Judge approves settlement in Murdaugh boat crash lawsuits
HAMPTON COUNTY, S.C. (WCSC) - Nearly four years after a family filed a wrongful death lawsuit against disbarred attorney Alex Murdaugh and his family members, a judge approved a settlement agreement in the case, dropping the estate of Murdaugh’s wife and his surviving son.
Beach family attorney Mark Tinsley says Judge Daniel Hall approved a settlement agreement Tuesday that drops Buster Murdaugh and the estate of Maggie Murdaugh. The case relates to the death of 19-year-old Mallory Beach, who was killed in a crash after Murdaugh’s youngest son, an underage and allegedly intoxicated Paul Murdaugh, reportedly crashed the boat.
“We are pleased with the court’s decision and feel like it was not only the best decision given the circumstances, but the only decision for all who had any real interest in the matter. We also believe the ruling will help give some closure to the people who so desperately deserve it,” Tinsley says.
Beach’s family filed the wrongful death suit in March 2019, a little more than a month after the crash. The lawsuit lists the estate of Maggie Murdaugh, who allegedly knew Paul was drunk when he went boating that night, and Buster Murdaugh, Paul’s older brother whose ID he allegedly used to buy the alcohol found on the boat after the crash, according the several court filings in the case.
This agreement also approves the settlement in lawsuits from two of the other boat crash victims, Morgan Doughty and Miley Altman. While they survived the 2019 crash, the pair filed identical personal injury lawsuits listing Buster and Maggie’s estate as defendants.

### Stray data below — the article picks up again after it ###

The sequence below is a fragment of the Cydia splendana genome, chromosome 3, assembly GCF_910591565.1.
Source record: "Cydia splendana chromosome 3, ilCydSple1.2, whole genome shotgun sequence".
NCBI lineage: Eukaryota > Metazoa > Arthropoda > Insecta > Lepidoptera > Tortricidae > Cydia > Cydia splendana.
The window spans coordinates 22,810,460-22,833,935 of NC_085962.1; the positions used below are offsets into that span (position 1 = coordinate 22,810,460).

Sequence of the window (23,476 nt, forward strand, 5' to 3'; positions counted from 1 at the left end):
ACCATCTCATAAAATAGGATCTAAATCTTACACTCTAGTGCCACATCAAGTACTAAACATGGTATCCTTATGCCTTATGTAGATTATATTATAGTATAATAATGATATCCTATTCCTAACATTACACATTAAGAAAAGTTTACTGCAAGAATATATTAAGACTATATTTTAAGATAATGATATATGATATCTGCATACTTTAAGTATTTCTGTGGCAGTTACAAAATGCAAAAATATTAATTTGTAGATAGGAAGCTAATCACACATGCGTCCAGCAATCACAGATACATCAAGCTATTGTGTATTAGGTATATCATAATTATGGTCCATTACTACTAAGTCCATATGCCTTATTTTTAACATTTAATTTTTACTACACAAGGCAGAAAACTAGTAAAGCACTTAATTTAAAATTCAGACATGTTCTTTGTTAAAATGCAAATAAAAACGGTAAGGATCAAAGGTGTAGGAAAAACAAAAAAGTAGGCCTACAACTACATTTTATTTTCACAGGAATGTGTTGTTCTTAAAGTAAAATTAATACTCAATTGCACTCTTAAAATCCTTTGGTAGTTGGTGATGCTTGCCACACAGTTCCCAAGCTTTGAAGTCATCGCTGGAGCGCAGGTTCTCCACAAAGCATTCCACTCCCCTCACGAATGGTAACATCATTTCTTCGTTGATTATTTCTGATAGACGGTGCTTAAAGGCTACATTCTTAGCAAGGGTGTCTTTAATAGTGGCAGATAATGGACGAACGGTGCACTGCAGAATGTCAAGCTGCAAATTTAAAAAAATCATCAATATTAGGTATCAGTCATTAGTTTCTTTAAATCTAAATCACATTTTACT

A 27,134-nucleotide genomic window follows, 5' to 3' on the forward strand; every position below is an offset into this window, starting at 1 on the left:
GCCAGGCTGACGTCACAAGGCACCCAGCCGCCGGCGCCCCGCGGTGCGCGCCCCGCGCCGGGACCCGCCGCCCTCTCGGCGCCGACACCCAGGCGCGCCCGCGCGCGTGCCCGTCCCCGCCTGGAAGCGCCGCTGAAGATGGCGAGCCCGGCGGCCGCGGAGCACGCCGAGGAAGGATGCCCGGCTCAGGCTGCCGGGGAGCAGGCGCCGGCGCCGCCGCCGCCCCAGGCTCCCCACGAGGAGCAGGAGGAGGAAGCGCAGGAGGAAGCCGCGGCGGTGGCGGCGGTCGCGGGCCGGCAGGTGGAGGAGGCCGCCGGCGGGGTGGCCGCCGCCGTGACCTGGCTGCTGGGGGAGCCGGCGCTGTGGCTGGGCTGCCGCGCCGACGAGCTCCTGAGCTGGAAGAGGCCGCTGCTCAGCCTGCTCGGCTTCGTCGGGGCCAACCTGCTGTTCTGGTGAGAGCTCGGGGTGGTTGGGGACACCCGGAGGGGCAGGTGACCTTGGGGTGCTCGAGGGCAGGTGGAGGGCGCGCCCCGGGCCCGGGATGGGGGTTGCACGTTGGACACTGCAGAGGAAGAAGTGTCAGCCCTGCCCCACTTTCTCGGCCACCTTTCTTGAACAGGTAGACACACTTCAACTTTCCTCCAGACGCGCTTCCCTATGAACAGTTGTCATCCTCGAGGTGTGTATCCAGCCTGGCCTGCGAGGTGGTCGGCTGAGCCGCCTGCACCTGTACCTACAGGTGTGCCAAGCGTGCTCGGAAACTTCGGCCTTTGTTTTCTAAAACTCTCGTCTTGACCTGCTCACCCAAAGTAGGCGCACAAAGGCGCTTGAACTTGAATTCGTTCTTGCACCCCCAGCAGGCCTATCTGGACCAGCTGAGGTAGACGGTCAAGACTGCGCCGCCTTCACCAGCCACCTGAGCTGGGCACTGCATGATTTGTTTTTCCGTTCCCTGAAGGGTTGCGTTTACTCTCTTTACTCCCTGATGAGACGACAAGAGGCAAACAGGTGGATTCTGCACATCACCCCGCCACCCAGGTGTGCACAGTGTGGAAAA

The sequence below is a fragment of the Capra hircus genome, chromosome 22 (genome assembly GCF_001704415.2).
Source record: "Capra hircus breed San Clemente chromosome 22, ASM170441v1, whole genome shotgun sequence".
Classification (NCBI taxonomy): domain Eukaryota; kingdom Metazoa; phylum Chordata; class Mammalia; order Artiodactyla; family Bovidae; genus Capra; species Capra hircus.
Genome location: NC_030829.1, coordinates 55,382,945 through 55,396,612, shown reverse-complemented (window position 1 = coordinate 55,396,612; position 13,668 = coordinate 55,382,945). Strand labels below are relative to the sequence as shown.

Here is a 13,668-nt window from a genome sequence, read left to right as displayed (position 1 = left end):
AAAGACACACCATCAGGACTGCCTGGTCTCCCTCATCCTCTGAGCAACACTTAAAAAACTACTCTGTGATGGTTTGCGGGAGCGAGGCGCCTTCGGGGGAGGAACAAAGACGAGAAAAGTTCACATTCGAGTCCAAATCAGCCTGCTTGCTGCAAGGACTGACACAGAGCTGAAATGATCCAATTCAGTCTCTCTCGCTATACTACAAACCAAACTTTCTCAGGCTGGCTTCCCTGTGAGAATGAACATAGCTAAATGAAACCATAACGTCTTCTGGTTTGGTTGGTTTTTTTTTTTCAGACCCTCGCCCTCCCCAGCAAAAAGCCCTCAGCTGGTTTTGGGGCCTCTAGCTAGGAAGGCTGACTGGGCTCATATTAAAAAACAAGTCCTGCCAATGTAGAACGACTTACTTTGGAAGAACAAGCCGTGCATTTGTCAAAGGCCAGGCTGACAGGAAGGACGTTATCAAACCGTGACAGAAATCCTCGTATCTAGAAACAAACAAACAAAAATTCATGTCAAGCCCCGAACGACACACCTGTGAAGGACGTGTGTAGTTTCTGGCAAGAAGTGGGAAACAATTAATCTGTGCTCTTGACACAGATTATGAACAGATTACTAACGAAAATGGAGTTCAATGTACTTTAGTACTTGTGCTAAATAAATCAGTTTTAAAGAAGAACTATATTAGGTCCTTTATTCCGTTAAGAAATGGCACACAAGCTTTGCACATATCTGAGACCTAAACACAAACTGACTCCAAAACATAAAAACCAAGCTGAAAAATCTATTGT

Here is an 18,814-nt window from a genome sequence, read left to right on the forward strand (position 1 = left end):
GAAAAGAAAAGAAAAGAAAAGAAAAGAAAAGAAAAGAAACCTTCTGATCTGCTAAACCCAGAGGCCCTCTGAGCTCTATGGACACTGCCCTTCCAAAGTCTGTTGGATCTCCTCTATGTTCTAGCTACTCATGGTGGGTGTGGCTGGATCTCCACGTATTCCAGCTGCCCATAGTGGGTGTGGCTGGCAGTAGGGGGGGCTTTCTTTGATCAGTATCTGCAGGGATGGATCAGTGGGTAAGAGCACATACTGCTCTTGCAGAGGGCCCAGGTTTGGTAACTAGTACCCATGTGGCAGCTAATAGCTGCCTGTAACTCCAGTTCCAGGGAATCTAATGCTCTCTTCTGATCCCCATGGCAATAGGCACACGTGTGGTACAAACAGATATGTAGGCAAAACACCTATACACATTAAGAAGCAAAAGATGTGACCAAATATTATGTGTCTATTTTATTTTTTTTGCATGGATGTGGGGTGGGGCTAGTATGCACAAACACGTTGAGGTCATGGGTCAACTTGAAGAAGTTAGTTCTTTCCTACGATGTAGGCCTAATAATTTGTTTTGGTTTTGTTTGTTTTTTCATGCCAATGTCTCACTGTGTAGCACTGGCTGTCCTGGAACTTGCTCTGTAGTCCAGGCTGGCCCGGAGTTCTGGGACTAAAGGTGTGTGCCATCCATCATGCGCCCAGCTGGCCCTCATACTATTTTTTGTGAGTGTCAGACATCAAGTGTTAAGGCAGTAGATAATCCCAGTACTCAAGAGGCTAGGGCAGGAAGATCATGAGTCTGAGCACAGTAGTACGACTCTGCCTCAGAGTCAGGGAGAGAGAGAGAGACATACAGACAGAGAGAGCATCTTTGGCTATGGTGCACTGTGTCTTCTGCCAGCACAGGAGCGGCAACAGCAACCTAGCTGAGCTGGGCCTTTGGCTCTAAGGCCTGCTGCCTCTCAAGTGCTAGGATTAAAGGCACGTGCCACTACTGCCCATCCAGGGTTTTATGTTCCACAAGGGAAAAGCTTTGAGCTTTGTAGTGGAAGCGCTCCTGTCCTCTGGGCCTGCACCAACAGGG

After years of litigation involving Maggie’s estate, the Beach Family attorney says the estate has accrued approximately $290,000 in attorneys’ fees and dismissing it from the lawsuit would ensure there is money left over for his clients.
“If the receivers won, John Marvin Murdaugh (Maggie’s estate representative), would have to pay the fees, but the receivers would have taken a lot of what there is in fees,” attorney Mark Tinsely says. “If the receivers lost, the estate would have been eaten up by more fees. In either event, the victims would suffer,” Tinsely previously said.
This compromise and approval avoids that, according to Tinsely.
Parker’s Kitchen, where Paul bought alcohol prior to the crash, and its owner, Greg Parker, both defendants in the wrongful death lawsuit, alongside Palmetto State bank voiced their opposition to the agreement at a hearing in Lexington County in mid-January. Judge Hall’s approval rules against these objections.
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